“No, no ghosts anywhere,” answered Eddie.

“Ned told me he’s seen several ghosts on his property. He said they’re ghosts of people who were probably murdered in his house.”

Mercy hoped Ned was pleased that he’d scared the crap out of Toby. First the cave man story and now ghosts.

“I’ve looked for them but never seen one,” Toby continued. “Ned said they usually came out at night.”

“I don’t think you need to worry about ghosts,” Eddie told him.

“My parents said Ned’s too mean to go to heaven, so he’s probably a ghost now and will haunt his farm forever.”

Mercy lost any desire to meet Toby’s parents. “I don’t think that’s true. If I was a ghost, I’d leave this cold rain and find somewhere sunny. Ghosts can travel wherever they want, right? I wouldn’t stay here.”

Toby tilted his head as he looked at her, weighing her words.

“We’ve been in there twice and haven’t seen anything,” added Eddie.

“Have you ever used the bathroom in Ned’s house?” Mercy asked, dropping the ghost topic.

“Sometimes. But if we were working outside, Ned would tell me to not waste water and to use a tree.”

Eddie coughed.

“Was the mirror in the bathroom broken?” Mercy asked, ignoring the images being generated in her brain. “Right now it has cracks covering all of it.”

Toby thought hard. “I haven’t been in there in a while.”

“Surely you’d remember. It looks like a huge cobweb on the mirror.”

“I don’t remember anything like that,” he finally said.

The sense of elation Mercy had hoped for fluttered away. Toby wasn’t positive; the mirror could have been previously broken.

I’m paranoid. I’m looking for connections that don’t exist.

“Thanks, Toby. You’ve been a big help.” She raised an eyebrow at Eddie, who nodded to indicate he was finished too. They turned around and started their trek back to their vehicles. Toby didn’t say anything. Mercy looked back after twenty steps and he still stood in the woods, watching them leave.

Is he lonely?

“That wasn’t conclusive,” stated Eddie. “But we can look into the cases from when you were a teen. It’s worth following up.”

“It’s not necessary,” said Mercy. “We have other things to do.”

“I’m surprised you remembered those deaths from that long ago.”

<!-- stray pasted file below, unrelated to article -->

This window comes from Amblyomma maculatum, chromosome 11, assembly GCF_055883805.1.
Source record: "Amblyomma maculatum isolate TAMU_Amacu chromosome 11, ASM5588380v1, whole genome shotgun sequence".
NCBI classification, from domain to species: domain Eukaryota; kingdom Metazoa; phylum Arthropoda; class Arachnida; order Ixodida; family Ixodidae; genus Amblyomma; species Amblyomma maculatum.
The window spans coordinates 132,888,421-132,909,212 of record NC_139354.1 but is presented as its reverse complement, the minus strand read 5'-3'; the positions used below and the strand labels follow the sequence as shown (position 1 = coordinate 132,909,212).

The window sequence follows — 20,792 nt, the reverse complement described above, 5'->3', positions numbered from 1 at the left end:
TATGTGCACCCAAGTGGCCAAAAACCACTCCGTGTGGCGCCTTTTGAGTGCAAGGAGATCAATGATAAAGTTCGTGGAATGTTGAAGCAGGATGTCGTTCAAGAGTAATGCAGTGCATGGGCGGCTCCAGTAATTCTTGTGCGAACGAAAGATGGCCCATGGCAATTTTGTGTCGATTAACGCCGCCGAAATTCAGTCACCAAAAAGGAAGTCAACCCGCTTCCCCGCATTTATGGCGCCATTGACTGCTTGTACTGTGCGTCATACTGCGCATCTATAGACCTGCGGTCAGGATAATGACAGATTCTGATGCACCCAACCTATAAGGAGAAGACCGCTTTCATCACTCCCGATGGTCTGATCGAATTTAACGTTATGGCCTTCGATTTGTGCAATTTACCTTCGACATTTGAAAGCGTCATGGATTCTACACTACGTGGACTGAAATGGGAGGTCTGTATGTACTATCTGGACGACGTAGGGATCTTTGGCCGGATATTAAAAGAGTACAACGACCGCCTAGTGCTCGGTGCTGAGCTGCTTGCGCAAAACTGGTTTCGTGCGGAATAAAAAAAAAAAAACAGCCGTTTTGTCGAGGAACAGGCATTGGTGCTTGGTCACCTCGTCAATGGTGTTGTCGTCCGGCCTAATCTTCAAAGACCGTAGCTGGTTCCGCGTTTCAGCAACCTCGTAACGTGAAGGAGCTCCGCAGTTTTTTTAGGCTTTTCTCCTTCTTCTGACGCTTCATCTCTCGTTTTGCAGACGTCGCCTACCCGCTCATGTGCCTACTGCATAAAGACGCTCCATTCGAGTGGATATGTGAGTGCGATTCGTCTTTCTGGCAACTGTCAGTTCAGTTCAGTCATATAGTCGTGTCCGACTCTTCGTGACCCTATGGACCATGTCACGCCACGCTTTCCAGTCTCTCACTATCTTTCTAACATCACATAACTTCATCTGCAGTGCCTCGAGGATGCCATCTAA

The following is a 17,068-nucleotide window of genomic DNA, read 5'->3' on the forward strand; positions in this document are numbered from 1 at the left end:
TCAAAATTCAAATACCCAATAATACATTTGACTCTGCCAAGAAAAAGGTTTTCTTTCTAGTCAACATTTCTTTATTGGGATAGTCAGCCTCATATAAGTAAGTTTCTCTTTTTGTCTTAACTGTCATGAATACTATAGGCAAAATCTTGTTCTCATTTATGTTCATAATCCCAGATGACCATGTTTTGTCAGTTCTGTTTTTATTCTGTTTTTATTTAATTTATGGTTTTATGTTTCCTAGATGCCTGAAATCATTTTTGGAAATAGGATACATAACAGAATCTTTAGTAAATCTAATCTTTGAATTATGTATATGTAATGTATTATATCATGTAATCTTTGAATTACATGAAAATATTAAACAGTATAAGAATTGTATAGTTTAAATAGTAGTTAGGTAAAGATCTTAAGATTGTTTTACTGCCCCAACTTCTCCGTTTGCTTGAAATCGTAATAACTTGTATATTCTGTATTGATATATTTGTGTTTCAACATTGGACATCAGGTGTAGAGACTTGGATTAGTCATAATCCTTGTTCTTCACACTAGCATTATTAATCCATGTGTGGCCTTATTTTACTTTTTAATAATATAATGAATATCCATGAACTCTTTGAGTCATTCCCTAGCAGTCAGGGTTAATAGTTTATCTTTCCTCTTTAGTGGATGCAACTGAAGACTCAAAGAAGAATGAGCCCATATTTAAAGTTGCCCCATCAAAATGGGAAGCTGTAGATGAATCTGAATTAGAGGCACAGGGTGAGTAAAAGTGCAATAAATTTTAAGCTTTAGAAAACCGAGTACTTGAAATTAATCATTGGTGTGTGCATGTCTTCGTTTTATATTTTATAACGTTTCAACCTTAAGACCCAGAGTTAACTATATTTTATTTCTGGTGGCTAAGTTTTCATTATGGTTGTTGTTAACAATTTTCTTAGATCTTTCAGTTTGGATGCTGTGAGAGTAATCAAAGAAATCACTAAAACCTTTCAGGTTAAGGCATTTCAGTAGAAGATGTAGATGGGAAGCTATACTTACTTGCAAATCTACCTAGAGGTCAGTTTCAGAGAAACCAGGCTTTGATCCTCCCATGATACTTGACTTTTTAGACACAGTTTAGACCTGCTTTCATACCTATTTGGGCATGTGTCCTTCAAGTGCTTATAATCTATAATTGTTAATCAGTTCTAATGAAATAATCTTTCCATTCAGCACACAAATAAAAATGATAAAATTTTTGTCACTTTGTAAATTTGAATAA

The women’s faces were clear in Mercy’s mind. “Not many people are murdered around here. It was a huge shock. And my sister Pearl’s best friend was a victim.”

“That’s horrible.”

“With that connection, I probably remember better than most people.”

“I bet your sister remembers too. I don’t think we should ignore the old cases.”

Mercy deliberately stepped in a puddle, testing the waterproofing of her boots. Eddie was right. She would have to talk to Pearl at some point. The thought sent her anxiety skyrocketing. Why? She’s my sister. What’s she going to do? Refuse to see me?


“You’re right. The local police records are probably the best place to start,” she admitted. “We also need to check in with Darby. She was going to search online to see if anyone is selling the missing weapons.”

“It’s going to be hard to search if she doesn’t know what weapons to look for,” said Eddie. “Why do I feel as if the weapons were stolen without any intention to sell?”

“They’re the most expensive items in the homes,” Mercy countered. “Easy money.”

“I think they wanted them for themselves.” He scowled. “Darby would be the one to ask about any militia activity, right? Maybe there’s been some chatter about people getting together for something.”

“Like occupying a wildlife refuge?”

Eddie snorted. “Something bigger. More deadly. We’ve got a lot of missing weapons. Who’s collecting them?”

“And what for?” whispered Mercy. To an outsider Eagle’s Nest would look like a wide spot along the highway. Quiet and harmless, a good place to escape the bustle of the city. Maybe a place to retire or raise children to know about the land. Not the center of homegrown terrorist activity.

“Did the local police department handle the murders last time?” Eddie asked. “Or did county?”

“I don’t know,” said Mercy. “I can remember the police chief questioning Pearl about her friend, but I don’t know if the case expanded beyond the city.”

“Good thing Chief Daly likes us.”

Mercy didn’t say anything.

“I’m glad he suggested that bed-and-breakfast in town. I stopped by there earlier and it smells like a bakery.” Eddie’s tone perked up. “That beats our current shithole’s odor of Pine-Sol and old smoke.”

“It’s not so bad.”

“You and I have very different expectations of hotels.”

“It serves its purpose.”

“Yeah, but it could serve it with fresh coffee, a big-ass shower, and updated decor.”

Mercy shrugged. “I just need a bed and a solid locked door.”

“Live a little, would ya? The Bureau has paid a lot more for accommodations in the past. We’re not burning their money by having standards. One more night and then we can move.”


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